Later he elaborated: “To create organizations with cultures where people can wake up and become conscious human beings, we need to retool our companies, and our cultures, to deliberately support and equally value both our colleagues’ careers and their personal development. I’m suggesting a culture where everyone in the company—and this includes the owners and leaders—has a chance to develop. A DDO culture,” he added, “is developing written policies, programs and procedures that support self-improvement. It is about sustaining happiness in their personal and professional lives, and it is an attitude of supporting one another.”
How, exactly, do you make this happen? Kahler referenced Littlechild’s session, talking about how an engaged advisor will have engaged relationships with clients. But his goal is to go one step beyond simply engaging the founder, to having the entire firm be engaged—with each other in the workplace, and also with clients.
“Not everyone is a good candidate for working in a DDO,” he told the audience. “You need to attract people with a commitment to being awake. These are people who are open-minded, emotionally vulnerable, grateful, teachable, humble, exquisite listeners and responsible—and then create a culture that will support the deepening of these qualities.”
The culture is built around what Kahler called supportive policies and procedures—and at Kahler Financial Group, that includes commitments that every staff person signs onto. Examples include:
-I commit to knowing myself authentically and completely.
-I commit to regarding every interaction as a learning opportunity.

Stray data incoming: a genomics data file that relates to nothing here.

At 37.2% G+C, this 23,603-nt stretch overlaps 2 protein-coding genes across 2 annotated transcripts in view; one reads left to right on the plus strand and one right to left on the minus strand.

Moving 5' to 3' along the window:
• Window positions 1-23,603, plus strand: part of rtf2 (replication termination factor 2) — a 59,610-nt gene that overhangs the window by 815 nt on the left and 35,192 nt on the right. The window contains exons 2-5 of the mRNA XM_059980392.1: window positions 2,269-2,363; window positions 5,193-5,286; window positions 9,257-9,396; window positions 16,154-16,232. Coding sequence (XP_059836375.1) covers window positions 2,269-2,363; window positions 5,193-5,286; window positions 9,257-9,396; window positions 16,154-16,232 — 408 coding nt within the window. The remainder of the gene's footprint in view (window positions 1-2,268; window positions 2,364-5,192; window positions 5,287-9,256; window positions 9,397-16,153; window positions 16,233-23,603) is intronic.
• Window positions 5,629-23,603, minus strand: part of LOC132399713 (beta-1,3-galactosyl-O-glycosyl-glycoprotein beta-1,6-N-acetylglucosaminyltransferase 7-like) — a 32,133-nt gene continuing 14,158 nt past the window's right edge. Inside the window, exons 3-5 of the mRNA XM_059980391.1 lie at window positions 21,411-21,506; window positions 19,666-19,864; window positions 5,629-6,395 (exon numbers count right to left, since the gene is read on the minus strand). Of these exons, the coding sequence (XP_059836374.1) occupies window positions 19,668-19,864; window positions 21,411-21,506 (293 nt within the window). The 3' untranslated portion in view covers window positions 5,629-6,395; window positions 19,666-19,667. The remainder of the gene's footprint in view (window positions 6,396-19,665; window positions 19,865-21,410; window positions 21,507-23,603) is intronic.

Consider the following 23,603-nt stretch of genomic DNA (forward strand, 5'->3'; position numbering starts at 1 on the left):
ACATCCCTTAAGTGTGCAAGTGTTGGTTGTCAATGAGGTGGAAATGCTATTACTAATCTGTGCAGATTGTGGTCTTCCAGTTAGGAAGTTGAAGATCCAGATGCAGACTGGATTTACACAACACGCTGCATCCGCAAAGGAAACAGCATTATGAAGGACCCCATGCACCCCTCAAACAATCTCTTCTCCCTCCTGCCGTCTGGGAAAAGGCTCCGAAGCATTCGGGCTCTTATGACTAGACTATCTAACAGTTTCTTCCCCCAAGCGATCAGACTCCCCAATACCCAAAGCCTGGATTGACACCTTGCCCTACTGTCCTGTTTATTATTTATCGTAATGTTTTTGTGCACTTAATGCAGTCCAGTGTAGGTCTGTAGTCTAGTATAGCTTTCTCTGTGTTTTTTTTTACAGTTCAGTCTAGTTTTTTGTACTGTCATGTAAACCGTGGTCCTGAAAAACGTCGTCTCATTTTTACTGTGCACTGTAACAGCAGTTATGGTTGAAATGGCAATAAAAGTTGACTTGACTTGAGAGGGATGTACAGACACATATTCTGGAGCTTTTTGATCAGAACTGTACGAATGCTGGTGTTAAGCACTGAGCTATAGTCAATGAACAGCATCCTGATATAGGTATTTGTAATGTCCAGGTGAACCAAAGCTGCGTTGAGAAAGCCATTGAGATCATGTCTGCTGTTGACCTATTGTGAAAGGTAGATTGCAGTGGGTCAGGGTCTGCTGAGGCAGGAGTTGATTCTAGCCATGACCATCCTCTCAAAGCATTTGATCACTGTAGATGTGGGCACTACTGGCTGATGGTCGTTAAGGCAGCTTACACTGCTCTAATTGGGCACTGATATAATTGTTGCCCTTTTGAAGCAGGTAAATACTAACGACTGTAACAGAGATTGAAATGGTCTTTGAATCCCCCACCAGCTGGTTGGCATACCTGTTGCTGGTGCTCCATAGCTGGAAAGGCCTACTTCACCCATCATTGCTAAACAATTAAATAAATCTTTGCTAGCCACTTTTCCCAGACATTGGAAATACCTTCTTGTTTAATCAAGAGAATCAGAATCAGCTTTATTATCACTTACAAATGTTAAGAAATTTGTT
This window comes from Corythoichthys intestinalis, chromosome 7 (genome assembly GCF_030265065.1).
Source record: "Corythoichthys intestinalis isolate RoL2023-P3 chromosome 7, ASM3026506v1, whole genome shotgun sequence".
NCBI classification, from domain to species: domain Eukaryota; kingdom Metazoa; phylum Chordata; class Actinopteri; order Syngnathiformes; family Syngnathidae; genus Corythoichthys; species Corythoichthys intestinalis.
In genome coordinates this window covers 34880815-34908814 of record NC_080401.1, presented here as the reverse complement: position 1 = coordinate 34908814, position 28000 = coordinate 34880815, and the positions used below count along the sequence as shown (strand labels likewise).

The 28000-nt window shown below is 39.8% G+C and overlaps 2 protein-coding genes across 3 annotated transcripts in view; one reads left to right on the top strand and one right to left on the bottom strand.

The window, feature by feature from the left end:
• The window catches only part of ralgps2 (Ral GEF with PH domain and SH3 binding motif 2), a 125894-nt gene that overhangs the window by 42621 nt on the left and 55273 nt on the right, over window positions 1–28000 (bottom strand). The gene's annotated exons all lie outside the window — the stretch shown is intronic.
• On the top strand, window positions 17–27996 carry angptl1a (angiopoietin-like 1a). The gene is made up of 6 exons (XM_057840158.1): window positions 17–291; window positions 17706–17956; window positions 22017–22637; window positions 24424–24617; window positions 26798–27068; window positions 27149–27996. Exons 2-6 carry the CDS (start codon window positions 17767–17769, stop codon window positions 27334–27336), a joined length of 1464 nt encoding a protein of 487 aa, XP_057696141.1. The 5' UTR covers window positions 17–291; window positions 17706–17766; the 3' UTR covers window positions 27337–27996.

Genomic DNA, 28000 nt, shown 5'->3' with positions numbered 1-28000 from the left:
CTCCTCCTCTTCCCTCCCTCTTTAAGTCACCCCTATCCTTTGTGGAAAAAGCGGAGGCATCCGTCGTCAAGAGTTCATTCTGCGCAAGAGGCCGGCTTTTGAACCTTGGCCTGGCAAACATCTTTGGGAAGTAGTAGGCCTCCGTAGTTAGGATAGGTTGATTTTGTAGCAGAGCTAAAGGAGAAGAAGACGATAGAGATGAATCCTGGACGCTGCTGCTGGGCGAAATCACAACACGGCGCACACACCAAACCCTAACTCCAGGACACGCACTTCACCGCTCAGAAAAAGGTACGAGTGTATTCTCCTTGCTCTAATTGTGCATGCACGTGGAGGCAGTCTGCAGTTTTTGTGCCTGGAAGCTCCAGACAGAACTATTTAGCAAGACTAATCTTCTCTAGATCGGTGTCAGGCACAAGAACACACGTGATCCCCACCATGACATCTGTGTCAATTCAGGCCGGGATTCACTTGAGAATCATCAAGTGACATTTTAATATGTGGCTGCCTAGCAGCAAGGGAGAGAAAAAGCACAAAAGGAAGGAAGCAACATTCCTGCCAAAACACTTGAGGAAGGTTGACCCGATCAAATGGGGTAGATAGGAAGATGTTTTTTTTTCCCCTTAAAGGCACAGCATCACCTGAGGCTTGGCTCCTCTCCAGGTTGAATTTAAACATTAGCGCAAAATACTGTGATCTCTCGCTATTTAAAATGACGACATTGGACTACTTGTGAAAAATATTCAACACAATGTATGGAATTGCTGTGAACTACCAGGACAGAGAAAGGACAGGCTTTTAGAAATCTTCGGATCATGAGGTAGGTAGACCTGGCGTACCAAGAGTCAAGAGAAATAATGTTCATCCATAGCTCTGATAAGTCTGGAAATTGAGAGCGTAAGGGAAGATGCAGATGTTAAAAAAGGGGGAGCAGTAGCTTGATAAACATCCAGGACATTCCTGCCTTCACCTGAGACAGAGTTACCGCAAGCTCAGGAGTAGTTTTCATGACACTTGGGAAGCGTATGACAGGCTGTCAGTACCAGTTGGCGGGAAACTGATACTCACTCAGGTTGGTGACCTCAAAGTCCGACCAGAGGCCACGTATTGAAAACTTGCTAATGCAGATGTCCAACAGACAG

-I commit to letting go of defensive postures that inhibit rapid learning.
In addition, the company provides an unlimited 50% educational reimbursement for approved personal development workshops, plus a $500 match for personal development expenses; the latter can be used on individual and group therapy sessions. There’s also a matching $250 annual allowance for personal fitness, for gym memberships and attendance at the yoga studio.
“We also allow people to take time off to go to therapy and exercise, so they can do that during the day,” Kahler added. “They can also study during the day, and we’ve had several enroll in the CFP curriculum. The feeling is: you know what your workload is. You’re the master of your time and productivity. If it is helpful for you to do that here, and you’re caught up, great. If you want to work at home, and it’s easier to work at home on case files, great.”
The DDO organization also schedules regular “check-ins,” where people on staff report what’s going on in their lives—and in those check-ins, Kahler has heard about personal relationship and financial issues. “It seems like the unwritten rule of American business is that you leave your personal life at the door,” he said, “let’s all put on our happy faces when we come to work, because God forbid that people see that we have weaknesses.”
The advantage of the check-ins is that they help explain situations where a worker suddenly has assignments fall through the cracks or seems under unusual stress. “If I know the backstory of what’s happening in their life, then I have a little more compassion and maybe a little more control about what to do about it,” Kahler said.